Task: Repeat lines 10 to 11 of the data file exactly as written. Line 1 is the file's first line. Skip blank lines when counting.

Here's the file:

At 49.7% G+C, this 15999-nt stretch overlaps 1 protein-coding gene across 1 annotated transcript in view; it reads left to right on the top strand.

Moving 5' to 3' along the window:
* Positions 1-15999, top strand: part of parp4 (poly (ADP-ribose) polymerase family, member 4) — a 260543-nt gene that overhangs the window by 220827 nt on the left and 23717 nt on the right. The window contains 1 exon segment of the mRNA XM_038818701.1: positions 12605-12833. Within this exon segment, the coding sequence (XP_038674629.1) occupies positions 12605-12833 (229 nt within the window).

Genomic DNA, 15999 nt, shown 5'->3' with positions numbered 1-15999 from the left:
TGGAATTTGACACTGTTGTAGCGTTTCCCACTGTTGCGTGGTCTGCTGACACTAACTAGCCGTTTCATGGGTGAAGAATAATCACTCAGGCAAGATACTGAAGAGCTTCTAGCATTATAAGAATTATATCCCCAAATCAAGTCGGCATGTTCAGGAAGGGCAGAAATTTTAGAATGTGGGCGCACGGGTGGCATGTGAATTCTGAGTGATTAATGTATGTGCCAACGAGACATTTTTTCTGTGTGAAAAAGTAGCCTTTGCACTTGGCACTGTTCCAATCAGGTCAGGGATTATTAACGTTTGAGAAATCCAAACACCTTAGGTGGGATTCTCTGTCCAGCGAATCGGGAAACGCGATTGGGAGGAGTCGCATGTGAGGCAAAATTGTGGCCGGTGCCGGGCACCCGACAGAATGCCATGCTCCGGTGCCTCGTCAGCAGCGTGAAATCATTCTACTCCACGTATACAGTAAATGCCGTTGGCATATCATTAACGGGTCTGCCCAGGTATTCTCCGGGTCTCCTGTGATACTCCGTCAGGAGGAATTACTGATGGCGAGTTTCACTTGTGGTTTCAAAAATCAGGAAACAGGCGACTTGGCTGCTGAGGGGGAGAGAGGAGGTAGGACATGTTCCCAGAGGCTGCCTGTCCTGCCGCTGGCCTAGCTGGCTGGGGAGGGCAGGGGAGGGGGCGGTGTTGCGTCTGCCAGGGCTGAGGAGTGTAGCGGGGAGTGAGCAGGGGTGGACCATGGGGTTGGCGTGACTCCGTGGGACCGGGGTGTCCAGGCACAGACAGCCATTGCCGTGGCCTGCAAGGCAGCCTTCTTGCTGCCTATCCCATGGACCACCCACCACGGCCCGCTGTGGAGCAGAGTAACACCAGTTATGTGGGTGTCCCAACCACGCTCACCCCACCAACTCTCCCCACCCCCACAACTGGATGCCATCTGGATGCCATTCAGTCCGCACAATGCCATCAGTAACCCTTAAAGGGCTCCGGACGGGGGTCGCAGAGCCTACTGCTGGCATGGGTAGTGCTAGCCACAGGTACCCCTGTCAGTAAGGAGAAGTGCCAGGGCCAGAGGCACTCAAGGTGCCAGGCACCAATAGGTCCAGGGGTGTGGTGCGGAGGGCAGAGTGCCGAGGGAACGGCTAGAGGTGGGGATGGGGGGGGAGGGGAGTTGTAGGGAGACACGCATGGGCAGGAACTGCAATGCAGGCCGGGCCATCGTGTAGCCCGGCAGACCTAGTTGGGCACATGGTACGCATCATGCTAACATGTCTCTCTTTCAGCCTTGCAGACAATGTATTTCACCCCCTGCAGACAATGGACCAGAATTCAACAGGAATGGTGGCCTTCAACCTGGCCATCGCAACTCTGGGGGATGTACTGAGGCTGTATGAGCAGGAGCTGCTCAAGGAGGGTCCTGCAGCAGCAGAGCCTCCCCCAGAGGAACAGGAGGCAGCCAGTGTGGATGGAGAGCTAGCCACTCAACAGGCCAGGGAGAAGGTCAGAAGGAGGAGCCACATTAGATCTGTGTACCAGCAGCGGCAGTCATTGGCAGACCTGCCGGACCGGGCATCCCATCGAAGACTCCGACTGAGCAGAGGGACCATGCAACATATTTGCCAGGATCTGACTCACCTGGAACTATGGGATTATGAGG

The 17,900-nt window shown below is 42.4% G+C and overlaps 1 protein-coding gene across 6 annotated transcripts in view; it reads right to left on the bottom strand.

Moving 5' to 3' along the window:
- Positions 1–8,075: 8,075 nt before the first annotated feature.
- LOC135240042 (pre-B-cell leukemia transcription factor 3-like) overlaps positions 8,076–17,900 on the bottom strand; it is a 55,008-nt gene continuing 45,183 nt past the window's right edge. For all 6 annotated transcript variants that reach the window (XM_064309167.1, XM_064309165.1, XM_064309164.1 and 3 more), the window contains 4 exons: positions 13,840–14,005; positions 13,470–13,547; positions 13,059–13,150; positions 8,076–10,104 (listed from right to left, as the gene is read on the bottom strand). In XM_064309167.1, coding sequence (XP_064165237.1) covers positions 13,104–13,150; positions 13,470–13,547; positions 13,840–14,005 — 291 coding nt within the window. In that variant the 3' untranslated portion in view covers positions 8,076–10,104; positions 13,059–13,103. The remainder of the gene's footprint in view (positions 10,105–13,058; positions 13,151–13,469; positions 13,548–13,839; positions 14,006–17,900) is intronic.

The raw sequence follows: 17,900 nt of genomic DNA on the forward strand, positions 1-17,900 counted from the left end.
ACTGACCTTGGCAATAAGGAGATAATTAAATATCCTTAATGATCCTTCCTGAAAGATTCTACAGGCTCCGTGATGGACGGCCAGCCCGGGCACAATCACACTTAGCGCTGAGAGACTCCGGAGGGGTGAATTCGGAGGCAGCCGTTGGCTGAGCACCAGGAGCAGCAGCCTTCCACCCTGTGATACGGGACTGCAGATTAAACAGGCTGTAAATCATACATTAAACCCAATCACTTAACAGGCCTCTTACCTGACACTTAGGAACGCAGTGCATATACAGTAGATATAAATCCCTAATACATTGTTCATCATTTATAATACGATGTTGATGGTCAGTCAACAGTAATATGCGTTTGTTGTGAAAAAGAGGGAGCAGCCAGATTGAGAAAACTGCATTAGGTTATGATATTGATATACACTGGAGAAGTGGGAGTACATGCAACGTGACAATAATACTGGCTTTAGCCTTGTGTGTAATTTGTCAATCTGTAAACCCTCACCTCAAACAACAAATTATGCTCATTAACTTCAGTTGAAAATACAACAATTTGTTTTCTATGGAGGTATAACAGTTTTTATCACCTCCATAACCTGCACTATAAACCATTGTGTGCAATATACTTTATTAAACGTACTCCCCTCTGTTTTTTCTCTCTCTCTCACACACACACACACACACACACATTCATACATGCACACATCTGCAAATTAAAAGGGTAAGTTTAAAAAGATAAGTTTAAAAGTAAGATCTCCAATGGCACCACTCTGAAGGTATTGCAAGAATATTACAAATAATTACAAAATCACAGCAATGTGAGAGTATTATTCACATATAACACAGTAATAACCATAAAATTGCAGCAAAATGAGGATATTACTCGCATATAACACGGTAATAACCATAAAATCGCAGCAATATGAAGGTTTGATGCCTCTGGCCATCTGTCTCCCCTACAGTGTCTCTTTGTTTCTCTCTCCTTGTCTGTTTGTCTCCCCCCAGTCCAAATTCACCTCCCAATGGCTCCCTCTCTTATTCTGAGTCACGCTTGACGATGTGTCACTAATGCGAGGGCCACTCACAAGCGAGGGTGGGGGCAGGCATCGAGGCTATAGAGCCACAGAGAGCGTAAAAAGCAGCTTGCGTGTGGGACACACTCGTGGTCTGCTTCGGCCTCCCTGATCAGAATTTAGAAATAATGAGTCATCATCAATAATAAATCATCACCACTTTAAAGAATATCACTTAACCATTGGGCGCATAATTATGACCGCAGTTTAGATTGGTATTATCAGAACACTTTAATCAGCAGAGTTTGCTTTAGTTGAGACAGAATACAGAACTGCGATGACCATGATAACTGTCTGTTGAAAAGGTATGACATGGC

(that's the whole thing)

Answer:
The raw sequence follows: 17,900 nt of genomic DNA on the forward strand, positions 1-17,900 counted from the left end.
ACTGACCTTGGCAATAAGGAGATAATTAAATATCCTTAATGATCCTTCCTGAAAGATTCTACAGGCTCCGTGATGGACGGCCAGCCCGGGCACAATCACACTTAGCGCTGAGAGACTCCGGAGGGGTGAATTCGGAGGCAGCCGTTGGCTGAGCACCAGGAGCAGCAGCCTTCCACCCTGTGATACGGGACTGCAGATTAAACAGGCTGTAAATCATACATTAAACCCAATCACTTAACAGGCCTCTTACCTGACACTTAGGAACGCAGTGCATATACAGTAGATATAAATCCCTAATACATTGTTCATCATTTATAATACGATGTTGATGGTCAGTCAACAGTAATATGCGTTTGTTGTGAAAAAGAGGGAGCAGCCAGATTGAGAAAACTGCATTAGGTTATGATATTGATATACACTGGAGAAGTGGGAGTACATGCAACGTGACAATAATACTGGCTTTAGCCTTGTGTGTAATTTGTCAATCTGTAAACCCTCACCTCAAACAACAAATTATGCTCATTAACTTCAGTTGAAAATACAACAATTTGTTTTCTATGGAGGTATAACAGTTTTTATCACCTCCATAACCTGCACTATAAACCATTGTGTGCAATATACTTTATTAAACGTACTCCCCTCTGTTTTTTCTCTCTCTCTCACACACACACACACACACACACATTCATACATGCACACATCTGCAAATTAAAAGGGTAAGTTTAAAAAGATAAGTTTAAAAGTAAGATCTCCAATGGCACCACTCTGAAGGTATTGCAAGAATATTACAAATAATTACAAAATCACAGCAATGTGAGAGTATTATTCACATATAACACAGTAATAACCATAAAATTGCAGCAAAATGAGGATATTACTCGCATATAACACGGTAATAACCATAAAATCGCAGCAATATGAAGGTTTGATGCCTCTGGCCATCTGTCTCCCCTACAGTGTCTCTTTGTTTCTCTCTCCTTGTCTGTTTGTCTCCCCCCAGTCCAAATTCACCTCCCAATGGCTCCCTCTCTTATTCTGAGTCACGCTTGACGATGTGTCACTAATGCGAGGGCCACTCACAAGCGAGGGTGGGGGCAGGCATCGAGGCTATAGAGCCACAGAGAGCGTAAAAAGCAGCTTGCGTGTGGGACACACTCGTGGTCTGCTTCGGCCTCCCTGATCAGAATTTAGAAATAATGAGTCATCATCAATAATAAATCATCACCACTTTAAAGAATATCACTTAACCATTGGGCGCATAATTATGACCGCAGTTTAGATTGGTATTATCAGAACACTTTAATCAGCAGAGTTTGCTTTAGTTGAGACAGAATACAGAACTGCGATGACCATGATAACTGTCTGTTGAAAAGGTATGACATGGC